He told The Verge: ‘If they don’t get their Amazon account back, they might be insolvent, laying off 10, 12, 14 people, maybe more.’
Stine claims that the website’s rules don’t state exactly how they can get themselves back on the platform but says she has learned Amazon wants the blocked user to admit guilt and explain how they will rectify the problem rather than proving their innocence.
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Stine is a former seller who currently has two books being sold on Amazon about how to best make money on Amazon and specializes in helping the website’s sellers tackle the extremely difficult process of proving their innocence when their account is suspended
Her 25-employee business works with 100 suspended clients to find any minor way they can ‘confess and repent’.
She charges $2,500 per appeal or $5,000 for fast-track service.
Stine’s East Dallas-based operation thrives because sellers can explain their issue to a human – a service Amazon doesn’t offer – helping the many users who would otherwise have no idea how to resolve a dispute. The problem could stem from anything such as wooden photo frame giving a buyer a splinter to a dog toy being too chewy but both users rating the products with the maximum of five stars and not actually registering a complaint.
On the other hand a ‘not as described’ complaint could be that shoes were too small, so seller might add a note advising the buyer to wear thin socks as a resolution to get their account active again.
Perhaps less obvious ways other business try to wreak havoc is by buying ads for a rival brand that click through to unrelated products resulting in a lower click-through-to-sale rate and generally put the potential buyer off that brand.
Stine summarized Amazon’s vague suspension problem as: ‘I’m putting you in jail but not telling you what you did, now give me a justification for why I should let you out and you won’t do it again.’
But her clients have sought the help of people high up at the company to push for a faster resolution, the report claims.
Fraudsters have paid off performance team members to get insider information on rivals and even scam victims have paid them to have accounts reinstated quickly
The Verge said the huge imposter problem often persuades harmed sellers to team up with Amazon by enrolling in its fulfillment program, buying Amazon’s labels or making their brand exclusive to Amazon for special protections.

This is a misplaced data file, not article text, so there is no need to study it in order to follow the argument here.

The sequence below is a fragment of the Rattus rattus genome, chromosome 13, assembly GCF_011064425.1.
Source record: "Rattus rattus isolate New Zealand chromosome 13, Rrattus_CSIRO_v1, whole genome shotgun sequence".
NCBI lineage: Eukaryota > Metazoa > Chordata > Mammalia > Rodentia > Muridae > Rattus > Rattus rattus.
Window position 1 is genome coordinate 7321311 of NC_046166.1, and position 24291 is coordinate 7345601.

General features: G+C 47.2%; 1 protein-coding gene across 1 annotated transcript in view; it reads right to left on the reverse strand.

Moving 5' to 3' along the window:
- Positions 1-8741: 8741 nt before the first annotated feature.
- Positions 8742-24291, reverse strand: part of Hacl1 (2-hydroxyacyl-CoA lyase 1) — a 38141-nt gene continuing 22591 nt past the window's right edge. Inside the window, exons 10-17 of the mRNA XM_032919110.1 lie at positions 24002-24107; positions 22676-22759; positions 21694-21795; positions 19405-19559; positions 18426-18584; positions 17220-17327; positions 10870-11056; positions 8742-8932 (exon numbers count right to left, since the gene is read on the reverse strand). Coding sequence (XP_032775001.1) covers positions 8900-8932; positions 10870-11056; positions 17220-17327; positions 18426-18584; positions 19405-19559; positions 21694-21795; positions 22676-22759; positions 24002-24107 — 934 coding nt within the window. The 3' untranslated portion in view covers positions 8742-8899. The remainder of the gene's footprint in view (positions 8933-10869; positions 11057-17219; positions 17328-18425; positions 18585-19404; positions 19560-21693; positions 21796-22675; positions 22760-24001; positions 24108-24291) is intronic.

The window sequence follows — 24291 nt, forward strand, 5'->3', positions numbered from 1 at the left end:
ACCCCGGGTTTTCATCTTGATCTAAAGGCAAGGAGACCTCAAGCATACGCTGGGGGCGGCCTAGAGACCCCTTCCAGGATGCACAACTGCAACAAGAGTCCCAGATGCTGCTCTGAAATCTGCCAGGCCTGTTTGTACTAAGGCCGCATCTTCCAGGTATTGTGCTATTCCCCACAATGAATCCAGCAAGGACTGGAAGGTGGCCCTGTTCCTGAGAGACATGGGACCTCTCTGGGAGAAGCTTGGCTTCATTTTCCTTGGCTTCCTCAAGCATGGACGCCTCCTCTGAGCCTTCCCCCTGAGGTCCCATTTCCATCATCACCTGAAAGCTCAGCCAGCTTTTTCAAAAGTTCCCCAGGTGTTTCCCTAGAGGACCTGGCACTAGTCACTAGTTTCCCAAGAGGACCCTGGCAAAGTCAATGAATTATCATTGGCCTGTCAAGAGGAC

Individuals included in the report suggested only the more successful sellers get tangled up in the complicated process that results in punishment from Amazon – the largest e-commerce business in world that controls half of online retail in US.
Kevin Harmon sells books and DVDs from North Carolina and said the company froze $20,000 of his money over a damaged DVD.
‘Amazon is a clear monopoly that is somehow being allowed to destroy industry after industry,’ he claimed. ‘They don’t crush you when you’re small. They wait until you’ve got employees and lease obligations and business loans and warehouses full of product, and THEN they reveal that they don’t need you anymore.’
Stine added: ‘We tell people: whenever you’re successful on the Amazon, you have a target on your back.’
Performance teams in India and Costa Rica have to work with restricted processing forms that don’t provide opportunity for a personalized resolution.
The report also noted that employees must deal with a claim every four minutes and reinstating users counts against their incentives.
Amazon told The Verge in a statement that they are very strict about their process.
Amazon said in a statement that their strict rules are in place to protect sellers and buyers
In fact, one seller included in the report noted that a year since their listing was hijacked and they received $2million in damages after going to court, Amazon still hadn’t reinstate their account until the patent office website updated their information.
‘We have zero tolerance for abuse of our systems and if we find bad actors who have engaged in this behavior, we will take swift action against them, including terminating their selling accounts, deleting reviews, withholding funds, and taking legal action,’ the company wrote.
Swapping registered emails on the US Patent and Trademark Office can be done without a password and tricksters have used it to register in a popular company’s name on Amazon.
But Amazon insisted to The Verge that the occurrence is rare said they use machine learning to help stop fraudsters while ‘working closely with brands, the USPTO, and others to continue to strengthen our protections and stay ahead of these bad actors’.
Amazon said in the statement: ‘In order to protect both customers and sellers, we have selling policies that all sellers agree to and we take swift action against those that violate them.
‘We have an appeals process where sellers can explain how they will prevent the violation from happening in the future or let us know if they believe they were compliant.’